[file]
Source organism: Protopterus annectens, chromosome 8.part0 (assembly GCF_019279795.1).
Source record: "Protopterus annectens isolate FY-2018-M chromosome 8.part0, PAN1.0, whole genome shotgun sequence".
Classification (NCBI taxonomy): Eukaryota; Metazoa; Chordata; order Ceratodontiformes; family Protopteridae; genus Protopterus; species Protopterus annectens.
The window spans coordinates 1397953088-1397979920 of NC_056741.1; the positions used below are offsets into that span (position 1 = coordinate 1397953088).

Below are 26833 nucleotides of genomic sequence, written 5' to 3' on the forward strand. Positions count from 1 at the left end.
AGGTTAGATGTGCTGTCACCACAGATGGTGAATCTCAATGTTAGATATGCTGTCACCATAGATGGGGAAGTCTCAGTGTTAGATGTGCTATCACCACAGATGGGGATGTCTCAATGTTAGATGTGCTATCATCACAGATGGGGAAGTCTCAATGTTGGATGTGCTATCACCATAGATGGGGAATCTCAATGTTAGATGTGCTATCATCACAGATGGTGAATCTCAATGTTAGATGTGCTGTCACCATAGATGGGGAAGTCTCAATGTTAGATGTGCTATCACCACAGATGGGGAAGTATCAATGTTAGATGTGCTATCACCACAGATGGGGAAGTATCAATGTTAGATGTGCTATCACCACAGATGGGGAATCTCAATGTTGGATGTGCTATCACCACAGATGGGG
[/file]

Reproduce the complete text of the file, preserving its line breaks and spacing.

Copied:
Source organism: Protopterus annectens, chromosome 8.part0 (assembly GCF_019279795.1).
Source record: "Protopterus annectens isolate FY-2018-M chromosome 8.part0, PAN1.0, whole genome shotgun sequence".
Classification (NCBI taxonomy): Eukaryota; Metazoa; Chordata; order Ceratodontiformes; family Protopteridae; genus Protopterus; species Protopterus annectens.
The window spans coordinates 1397953088-1397979920 of NC_056741.1; the positions used below are offsets into that span (position 1 = coordinate 1397953088).

Below are 26833 nucleotides of genomic sequence, written 5' to 3' on the forward strand. Positions count from 1 at the left end.
AGGTTAGATGTGCTGTCACCACAGATGGTGAATCTCAATGTTAGATATGCTGTCACCATAGATGGGGAAGTCTCAGTGTTAGATGTGCTATCACCACAGATGGGGATGTCTCAATGTTAGATGTGCTATCATCACAGATGGGGAAGTCTCAATGTTGGATGTGCTATCACCATAGATGGGGAATCTCAATGTTAGATGTGCTATCATCACAGATGGTGAATCTCAATGTTAGATGTGCTGTCACCATAGATGGGGAAGTCTCAATGTTAGATGTGCTATCACCACAGATGGGGAAGTATCAATGTTAGATGTGCTATCACCACAGATGGGGAAGTATCAATGTTAGATGTGCTATCACCACAGATGGGGAATCTCAATGTTGGATGTGCTATCACCACAGATGGGG